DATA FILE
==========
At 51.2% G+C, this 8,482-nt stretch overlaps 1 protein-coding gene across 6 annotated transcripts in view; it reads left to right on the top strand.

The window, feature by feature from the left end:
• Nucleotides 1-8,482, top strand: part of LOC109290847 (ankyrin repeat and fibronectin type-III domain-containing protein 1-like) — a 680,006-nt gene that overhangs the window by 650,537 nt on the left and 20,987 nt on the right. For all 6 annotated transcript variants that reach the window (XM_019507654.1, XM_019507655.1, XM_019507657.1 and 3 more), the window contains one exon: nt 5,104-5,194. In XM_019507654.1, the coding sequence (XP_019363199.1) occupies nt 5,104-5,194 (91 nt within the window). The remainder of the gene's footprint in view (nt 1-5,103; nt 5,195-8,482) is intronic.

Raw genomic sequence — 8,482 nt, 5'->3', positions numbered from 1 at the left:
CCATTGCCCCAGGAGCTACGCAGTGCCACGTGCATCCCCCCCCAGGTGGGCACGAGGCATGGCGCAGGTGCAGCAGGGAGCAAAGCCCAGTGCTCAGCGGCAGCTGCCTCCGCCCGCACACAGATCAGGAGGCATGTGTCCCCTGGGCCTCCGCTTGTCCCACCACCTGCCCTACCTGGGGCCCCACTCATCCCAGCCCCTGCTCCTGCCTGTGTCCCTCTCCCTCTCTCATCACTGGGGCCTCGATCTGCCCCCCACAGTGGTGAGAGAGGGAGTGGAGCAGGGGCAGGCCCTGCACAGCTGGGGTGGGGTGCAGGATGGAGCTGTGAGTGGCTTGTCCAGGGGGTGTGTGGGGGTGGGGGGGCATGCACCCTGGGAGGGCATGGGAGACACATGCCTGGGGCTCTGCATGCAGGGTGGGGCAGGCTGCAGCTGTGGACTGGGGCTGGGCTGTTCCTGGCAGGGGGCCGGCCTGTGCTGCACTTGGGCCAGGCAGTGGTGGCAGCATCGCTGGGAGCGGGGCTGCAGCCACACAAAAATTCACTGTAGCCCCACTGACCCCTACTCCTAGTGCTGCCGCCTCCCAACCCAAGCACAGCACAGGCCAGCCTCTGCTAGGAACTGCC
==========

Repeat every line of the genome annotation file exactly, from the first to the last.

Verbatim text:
At 51.2% G+C, this 8,482-nt stretch overlaps 1 protein-coding gene across 6 annotated transcripts in view; it reads left to right on the top strand.

The window, feature by feature from the left end:
• Nucleotides 1-8,482, top strand: part of LOC109290847 (ankyrin repeat and fibronectin type-III domain-containing protein 1-like) — a 680,006-nt gene that overhangs the window by 650,537 nt on the left and 20,987 nt on the right. For all 6 annotated transcript variants that reach the window (XM_019507654.1, XM_019507655.1, XM_019507657.1 and 3 more), the window contains one exon: nt 5,104-5,194. In XM_019507654.1, the coding sequence (XP_019363199.1) occupies nt 5,104-5,194 (91 nt within the window). The remainder of the gene's footprint in view (nt 1-5,103; nt 5,195-8,482) is intronic.

Raw genomic sequence — 8,482 nt, 5'->3', positions numbered from 1 at the left:
CCATTGCCCCAGGAGCTACGCAGTGCCACGTGCATCCCCCCCCAGGTGGGCACGAGGCATGGCGCAGGTGCAGCAGGGAGCAAAGCCCAGTGCTCAGCGGCAGCTGCCTCCGCCCGCACACAGATCAGGAGGCATGTGTCCCCTGGGCCTCCGCTTGTCCCACCACCTGCCCTACCTGGGGCCCCACTCATCCCAGCCCCTGCTCCTGCCTGTGTCCCTCTCCCTCTCTCATCACTGGGGCCTCGATCTGCCCCCCACAGTGGTGAGAGAGGGAGTGGAGCAGGGGCAGGCCCTGCACAGCTGGGGTGGGGTGCAGGATGGAGCTGTGAGTGGCTTGTCCAGGGGGTGTGTGGGGGTGGGGGGGCATGCACCCTGGGAGGGCATGGGAGACACATGCCTGGGGCTCTGCATGCAGGGTGGGGCAGGCTGCAGCTGTGGACTGGGGCTGGGCTGTTCCTGGCAGGGGGCCGGCCTGTGCTGCACTTGGGCCAGGCAGTGGTGGCAGCATCGCTGGGAGCGGGGCTGCAGCCACACAAAAATTCACTGTAGCCCCACTGACCCCTACTCCTAGTGCTGCCGCCTCCCAACCCAAGCACAGCACAGGCCAGCCTCTGCTAGGAACTGCC